This past summer, Alexis Newsome began the transition of becoming Sherwood Forest’s first ever camp director of color. We celebrate this long overdue event within our leadership and are looking forward to Alexis leading camp this summer. No stranger to Sherwood, she has been closely connected since childhood and brings a wealth of experience with her. As a second generation camp alum, former board member, and current camper parent, Alexis is uniquely poised to connect with the Sherwood Forest Community. Alexis shares below about this monumental time in our history and discusses efforts going forward to continue fostering a community of equity and inclusion at camp.
Alexis on how it feels to be the first camp director of color at Sherwood Forest:
I honestly do feel so honored and thankful and really grateful to be in this position. Because when I think about representation, I’m looking at it as a parent, as a woman, and a person of color. I think about how that representation can help to lead an organization where the majority of our campers identify as a person of color.
When I think of my own camper, my own daughter, I think about how I want her to always be able to look around in this space that she knows is safe and comfortable and see someone that looks like her. That she identifies with something, then can say “this is attainable for me”. In that moment, she knows this is not something that I should not look past and this is an option for me. And I mean this in terms of leadership, working and being in the camping/outdoors field. There is a false notion that people of color (POCs) do not have an affinity for nature, camping and just being outside. And for some POCs it has unfortunately been part of black culture to not enjoy being in nature. I want our campers to look around and see a familiar identity in leadership who also has a passion for the great outdoors. I want them to see the shattering of a glass ceiling and think “this person that looks like me has a seat at the table and is making decisions, so that’s possible for me.” That’s what I think about as an alum growing up through Sherwood. I always thought, you know, we are primarily a black space, just because that is just how it breaks down with the folks that we serve, and I always have thought that we really do need to have some people around that can really see eye to eye with them, from their perspective.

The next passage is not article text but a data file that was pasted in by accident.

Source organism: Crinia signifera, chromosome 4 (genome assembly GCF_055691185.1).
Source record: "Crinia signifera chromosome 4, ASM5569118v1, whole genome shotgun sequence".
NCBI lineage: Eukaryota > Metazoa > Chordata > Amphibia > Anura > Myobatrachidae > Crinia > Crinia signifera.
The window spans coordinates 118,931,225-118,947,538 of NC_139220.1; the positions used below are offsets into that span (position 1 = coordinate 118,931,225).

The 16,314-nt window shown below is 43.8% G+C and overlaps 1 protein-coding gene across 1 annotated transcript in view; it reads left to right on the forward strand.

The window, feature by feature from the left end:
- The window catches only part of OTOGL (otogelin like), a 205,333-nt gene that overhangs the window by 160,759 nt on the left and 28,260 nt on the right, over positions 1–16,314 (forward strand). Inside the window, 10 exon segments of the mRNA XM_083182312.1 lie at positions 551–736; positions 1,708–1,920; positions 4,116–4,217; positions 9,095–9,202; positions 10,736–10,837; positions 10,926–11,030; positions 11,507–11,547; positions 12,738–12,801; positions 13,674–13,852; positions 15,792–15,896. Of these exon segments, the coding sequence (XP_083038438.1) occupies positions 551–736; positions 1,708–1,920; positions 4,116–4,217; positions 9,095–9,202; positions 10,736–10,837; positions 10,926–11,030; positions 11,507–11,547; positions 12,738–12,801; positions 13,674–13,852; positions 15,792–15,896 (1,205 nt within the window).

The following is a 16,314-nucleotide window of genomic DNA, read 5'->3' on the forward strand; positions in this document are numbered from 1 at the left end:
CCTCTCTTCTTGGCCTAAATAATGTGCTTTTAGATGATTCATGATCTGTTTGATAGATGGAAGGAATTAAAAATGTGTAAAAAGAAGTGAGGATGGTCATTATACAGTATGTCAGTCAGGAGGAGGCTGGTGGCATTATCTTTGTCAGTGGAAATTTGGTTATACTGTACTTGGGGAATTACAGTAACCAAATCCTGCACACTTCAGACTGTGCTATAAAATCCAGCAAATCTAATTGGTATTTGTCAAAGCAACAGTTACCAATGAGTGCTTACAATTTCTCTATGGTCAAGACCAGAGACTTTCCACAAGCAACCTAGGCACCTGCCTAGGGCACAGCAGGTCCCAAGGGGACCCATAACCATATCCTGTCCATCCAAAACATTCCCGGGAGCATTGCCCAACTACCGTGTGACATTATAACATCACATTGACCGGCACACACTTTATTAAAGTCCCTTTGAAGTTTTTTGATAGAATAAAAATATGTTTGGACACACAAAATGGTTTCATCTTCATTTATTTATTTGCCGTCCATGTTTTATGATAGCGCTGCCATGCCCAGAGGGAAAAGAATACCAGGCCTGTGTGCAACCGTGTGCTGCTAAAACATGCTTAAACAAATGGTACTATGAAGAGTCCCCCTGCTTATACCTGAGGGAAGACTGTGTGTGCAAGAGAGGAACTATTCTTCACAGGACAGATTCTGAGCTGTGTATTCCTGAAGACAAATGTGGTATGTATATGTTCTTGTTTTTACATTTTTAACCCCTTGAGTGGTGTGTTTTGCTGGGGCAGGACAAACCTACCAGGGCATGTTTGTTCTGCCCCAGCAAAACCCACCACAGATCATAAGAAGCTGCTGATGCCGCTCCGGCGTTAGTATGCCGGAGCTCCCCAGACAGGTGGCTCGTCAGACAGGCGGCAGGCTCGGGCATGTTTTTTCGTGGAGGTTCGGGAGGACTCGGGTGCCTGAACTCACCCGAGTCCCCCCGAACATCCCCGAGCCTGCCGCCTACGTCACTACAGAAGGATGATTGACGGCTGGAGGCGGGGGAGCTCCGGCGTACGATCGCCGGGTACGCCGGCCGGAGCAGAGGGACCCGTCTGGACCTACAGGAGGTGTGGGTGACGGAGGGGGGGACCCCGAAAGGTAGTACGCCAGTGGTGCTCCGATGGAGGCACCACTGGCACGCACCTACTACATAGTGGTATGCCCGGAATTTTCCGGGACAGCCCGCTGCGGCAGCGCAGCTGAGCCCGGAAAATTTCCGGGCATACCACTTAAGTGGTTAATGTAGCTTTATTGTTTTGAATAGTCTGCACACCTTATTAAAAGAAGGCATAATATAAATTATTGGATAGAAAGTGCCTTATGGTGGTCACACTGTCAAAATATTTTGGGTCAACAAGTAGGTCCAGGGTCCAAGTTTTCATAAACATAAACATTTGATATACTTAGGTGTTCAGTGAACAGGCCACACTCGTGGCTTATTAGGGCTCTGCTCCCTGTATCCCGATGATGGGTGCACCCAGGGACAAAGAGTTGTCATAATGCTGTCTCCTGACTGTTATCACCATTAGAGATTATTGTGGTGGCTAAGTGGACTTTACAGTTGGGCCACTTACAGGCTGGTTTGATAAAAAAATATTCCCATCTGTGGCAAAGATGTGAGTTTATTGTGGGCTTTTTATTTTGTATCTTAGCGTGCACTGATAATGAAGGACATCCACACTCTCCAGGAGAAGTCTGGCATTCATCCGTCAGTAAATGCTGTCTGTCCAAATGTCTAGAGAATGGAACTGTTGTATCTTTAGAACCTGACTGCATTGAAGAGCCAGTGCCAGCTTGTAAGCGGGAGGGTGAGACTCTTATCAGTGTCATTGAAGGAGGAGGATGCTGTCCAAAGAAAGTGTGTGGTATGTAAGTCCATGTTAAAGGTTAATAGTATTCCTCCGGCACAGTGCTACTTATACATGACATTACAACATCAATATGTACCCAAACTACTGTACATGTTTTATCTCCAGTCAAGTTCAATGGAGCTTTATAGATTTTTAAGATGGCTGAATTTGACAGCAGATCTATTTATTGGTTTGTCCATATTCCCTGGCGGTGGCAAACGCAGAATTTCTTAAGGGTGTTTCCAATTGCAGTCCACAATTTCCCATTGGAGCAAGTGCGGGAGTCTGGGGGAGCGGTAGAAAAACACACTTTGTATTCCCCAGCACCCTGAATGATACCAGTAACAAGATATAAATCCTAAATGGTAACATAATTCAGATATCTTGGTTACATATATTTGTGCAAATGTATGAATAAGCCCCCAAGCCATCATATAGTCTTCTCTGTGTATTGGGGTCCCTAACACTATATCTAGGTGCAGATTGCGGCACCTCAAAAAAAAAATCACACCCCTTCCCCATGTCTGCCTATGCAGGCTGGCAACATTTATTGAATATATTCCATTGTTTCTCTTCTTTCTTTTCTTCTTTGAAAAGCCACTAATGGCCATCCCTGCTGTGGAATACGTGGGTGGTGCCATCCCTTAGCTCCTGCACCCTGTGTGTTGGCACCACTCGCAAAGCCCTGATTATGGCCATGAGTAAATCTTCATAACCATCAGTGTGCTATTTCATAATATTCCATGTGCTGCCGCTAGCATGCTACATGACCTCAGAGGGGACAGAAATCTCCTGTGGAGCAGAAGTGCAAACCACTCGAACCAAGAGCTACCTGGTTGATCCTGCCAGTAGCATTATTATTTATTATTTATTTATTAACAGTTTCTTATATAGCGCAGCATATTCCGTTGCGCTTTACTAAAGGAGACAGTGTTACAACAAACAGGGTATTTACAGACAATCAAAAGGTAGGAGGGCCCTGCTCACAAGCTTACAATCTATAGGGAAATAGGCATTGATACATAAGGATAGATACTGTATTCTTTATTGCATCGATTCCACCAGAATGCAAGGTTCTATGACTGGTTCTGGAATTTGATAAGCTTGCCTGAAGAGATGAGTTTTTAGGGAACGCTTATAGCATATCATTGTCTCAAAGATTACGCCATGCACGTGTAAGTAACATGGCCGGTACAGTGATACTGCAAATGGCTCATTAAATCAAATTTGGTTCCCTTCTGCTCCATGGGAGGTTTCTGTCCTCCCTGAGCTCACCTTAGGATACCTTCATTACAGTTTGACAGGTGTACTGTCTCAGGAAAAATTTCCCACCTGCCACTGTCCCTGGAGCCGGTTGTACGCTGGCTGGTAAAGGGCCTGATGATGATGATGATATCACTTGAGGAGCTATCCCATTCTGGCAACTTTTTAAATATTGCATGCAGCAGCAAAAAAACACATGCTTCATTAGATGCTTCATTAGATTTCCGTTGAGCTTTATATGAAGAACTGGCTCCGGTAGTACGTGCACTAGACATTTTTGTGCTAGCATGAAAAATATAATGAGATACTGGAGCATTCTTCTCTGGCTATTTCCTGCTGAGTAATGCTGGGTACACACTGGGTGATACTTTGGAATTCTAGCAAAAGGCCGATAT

On the encouragement she received from peers to pursue this role:
When this job came available, one of my friends from camp who has a biracial child at camp said “Alexis, you have to take this job because out of 84 years I really think that it is the biggest hypocrisy to not have a camp director of color when we have all of these children of color.”
I was like “wow” – no one had put it quite that way to me. It’s absolutely true and not that our other camp directors can’t see eye to eye, but it does affect the perspective piece.
One of the coolest things our previous camp director, Rachel, said to me when I was talking to her about this job was “I really hope to be the last non person of color in this role for this organization. That’s how strongly we as an organization need to feel about this.”
It really is time to put our money where our mouth is for our campers. It really resonated with me that our campers need to see what is possible.
On upcoming changes and efforts at camp:
There will be some things that our campers will notice changing in our programs. Some are small things, like supplies and materials. At the health lodge, for example, we’re thinking specifically about the importance of providing Band-Aids in all different skin tones. This may seem small for some, but it’s huge for others. When you look at a box that says like “skin tone Band-Aid” and then you see, well, this isn’t my skin tone – that experience can make one automatically feel excluded, even though it’s just a Band-Aid. We also need to make sure that we have different types of sunscreen for those that are different shades of melanin. Those are things that we are starting to do, and we have some great friends of Sherwood Forest that supplied those for us.